Tell me, why do you work? Is it for job satisfaction? Or is it to earn money so that you can enjoy satisfaction off the job? In fact, most of us work for our leisure, because there is nothing we enjoy more than leisure. Elaborating on a theory of leisure the book says: “Time is useful because it is not being used. Leisure is like unoccupied floor space in a room…it is that unoccupied space which makes a room habitable, as it is our leisure hours which make life endurable”. Those who are wise won’t be busy, and those who are too busy can’t be wise.

 

 

 

Enunciating the distinction between Buddhism and Taoism: “The goal of the Buddhist is that he shall not want anything, while the goal of the Taoist is that he shall not be wanted at all”, the author describes the tremendous advantages of obscurity, deduces that only he who is not wanted by the public can be a carefree individual, and only he who is a carefree individual can be a happy human being and concludes with a philosophy: “Nothing matter to a man who says nothing matters”.

 

 

 

“How are we to live? How shall we enjoy life, and who can best enjoy life?” The feast of life is before us; the only question is what appetite we have for it. The appetite is the thing, and not the feast. The book has fourteen chapters on various facets of the importance and enjoyment of living and once you start reading it is unputdownable. The Importance of Loafing, The Enjoyment of the Home, Nature, Travel, Culture, The Art of Thinking, Eating, Reading, Writing – the range and variety of topics covered indeed make fascinating reading.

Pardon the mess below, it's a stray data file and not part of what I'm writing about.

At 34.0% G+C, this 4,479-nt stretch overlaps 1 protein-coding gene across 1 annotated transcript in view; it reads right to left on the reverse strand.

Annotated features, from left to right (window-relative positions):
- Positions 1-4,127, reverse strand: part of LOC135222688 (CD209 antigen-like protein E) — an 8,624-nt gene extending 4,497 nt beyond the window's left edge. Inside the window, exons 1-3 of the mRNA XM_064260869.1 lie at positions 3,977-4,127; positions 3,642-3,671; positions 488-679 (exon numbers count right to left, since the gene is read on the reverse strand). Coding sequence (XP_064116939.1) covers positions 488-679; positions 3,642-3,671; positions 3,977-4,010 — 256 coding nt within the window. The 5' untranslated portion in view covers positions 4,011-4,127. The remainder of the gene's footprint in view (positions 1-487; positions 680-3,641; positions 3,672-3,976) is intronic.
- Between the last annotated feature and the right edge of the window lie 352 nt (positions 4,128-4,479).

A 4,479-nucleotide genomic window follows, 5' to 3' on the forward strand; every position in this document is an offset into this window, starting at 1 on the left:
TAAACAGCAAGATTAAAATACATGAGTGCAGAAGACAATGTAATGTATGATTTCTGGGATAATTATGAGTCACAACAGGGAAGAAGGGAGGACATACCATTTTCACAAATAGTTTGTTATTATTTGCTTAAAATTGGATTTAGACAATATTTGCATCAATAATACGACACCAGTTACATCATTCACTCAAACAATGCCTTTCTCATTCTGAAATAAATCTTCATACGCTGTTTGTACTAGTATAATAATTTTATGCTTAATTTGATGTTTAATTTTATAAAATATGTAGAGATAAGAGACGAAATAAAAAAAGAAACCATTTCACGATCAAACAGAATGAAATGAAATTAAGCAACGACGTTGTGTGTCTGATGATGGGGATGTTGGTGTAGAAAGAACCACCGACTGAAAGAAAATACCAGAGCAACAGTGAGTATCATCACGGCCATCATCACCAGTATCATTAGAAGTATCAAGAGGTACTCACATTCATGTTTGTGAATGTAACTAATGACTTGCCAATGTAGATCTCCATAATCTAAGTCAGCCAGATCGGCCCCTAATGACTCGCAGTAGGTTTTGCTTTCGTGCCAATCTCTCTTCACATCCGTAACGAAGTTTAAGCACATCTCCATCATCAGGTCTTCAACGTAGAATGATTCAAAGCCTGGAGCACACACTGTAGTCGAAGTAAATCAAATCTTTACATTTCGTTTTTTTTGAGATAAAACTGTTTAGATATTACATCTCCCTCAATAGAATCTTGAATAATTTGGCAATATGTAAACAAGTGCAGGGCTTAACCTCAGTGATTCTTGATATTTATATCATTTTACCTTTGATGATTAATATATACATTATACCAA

The best way to read this book is to browse whatever appeals to you, randomly, in an unstructured and haphazard manner. Think of yourself as a traveler in the philosophical or spiritual domain. The essence of travel is to have no destination. A good traveler is one who does not know where he is going to; a perfect traveler does not know where he came from!

 

 

 

Are you the ambitious competitive go-getter obsessed with an overpowering desire for achieving quick success – craving for power, wealth, fame, and the status and money-oriented aspects of life? Do you value material possessions more than peace of mind? Is external achievement more important than inner tranquility? Then don’t read this book now, as you may be too “busy” in the competitive rat race and don’t have any time to “waste” on anything that doesn’t give you something tangible in return. Read The Importance of Living after you’ve burned out, had a heart attack or nervous breakdown – when you’ll have plenty of time and, perhaps, the inclination to reflect, contemplate and delve upon the more intangible philosophical aspects of life.

 

 

 

But if you are happy where you are and content with what you have, place living above thinking, and are interested in savoring the feast of life and its joys, then this witty philosophical treatise on the art of living in its entirety is the book for you. The Importance of Living presents an uncomplicated approach to living life to its fullest in today’s rapidly changing, fast paced, competitive, ambition dominated, money and status oriented, commercialized world, enabling each one of us to enjoy inner peace and happiness.